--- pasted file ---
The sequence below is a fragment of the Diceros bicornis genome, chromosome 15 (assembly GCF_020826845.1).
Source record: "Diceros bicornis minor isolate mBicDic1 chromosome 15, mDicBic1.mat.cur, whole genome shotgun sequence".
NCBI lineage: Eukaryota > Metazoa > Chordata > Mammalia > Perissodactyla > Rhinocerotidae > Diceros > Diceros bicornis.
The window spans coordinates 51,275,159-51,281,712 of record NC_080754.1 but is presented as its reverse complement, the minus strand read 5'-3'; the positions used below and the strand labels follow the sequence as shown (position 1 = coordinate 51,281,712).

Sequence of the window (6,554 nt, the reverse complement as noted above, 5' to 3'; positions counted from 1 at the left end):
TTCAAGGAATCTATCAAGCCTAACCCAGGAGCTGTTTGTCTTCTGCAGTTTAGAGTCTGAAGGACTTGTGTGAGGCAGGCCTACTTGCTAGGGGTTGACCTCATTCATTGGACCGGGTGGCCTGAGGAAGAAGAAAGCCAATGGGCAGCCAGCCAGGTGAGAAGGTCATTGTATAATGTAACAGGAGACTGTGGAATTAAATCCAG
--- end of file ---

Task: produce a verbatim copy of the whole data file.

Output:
The sequence below is a fragment of the Diceros bicornis genome, chromosome 15 (assembly GCF_020826845.1).
Source record: "Diceros bicornis minor isolate mBicDic1 chromosome 15, mDicBic1.mat.cur, whole genome shotgun sequence".
NCBI lineage: Eukaryota > Metazoa > Chordata > Mammalia > Perissodactyla > Rhinocerotidae > Diceros > Diceros bicornis.
The window spans coordinates 51,275,159-51,281,712 of record NC_080754.1 but is presented as its reverse complement, the minus strand read 5'-3'; the positions used below and the strand labels follow the sequence as shown (position 1 = coordinate 51,281,712).

Sequence of the window (6,554 nt, the reverse complement as noted above, 5' to 3'; positions counted from 1 at the left end):
TTCAAGGAATCTATCAAGCCTAACCCAGGAGCTGTTTGTCTTCTGCAGTTTAGAGTCTGAAGGACTTGTGTGAGGCAGGCCTACTTGCTAGGGGTTGACCTCATTCATTGGACCGGGTGGCCTGAGGAAGAAGAAAGCCAATGGGCAGCCAGCCAGGTGAGAAGGTCATTGTATAATGTAACAGGAGACTGTGGAATTAAATCCAG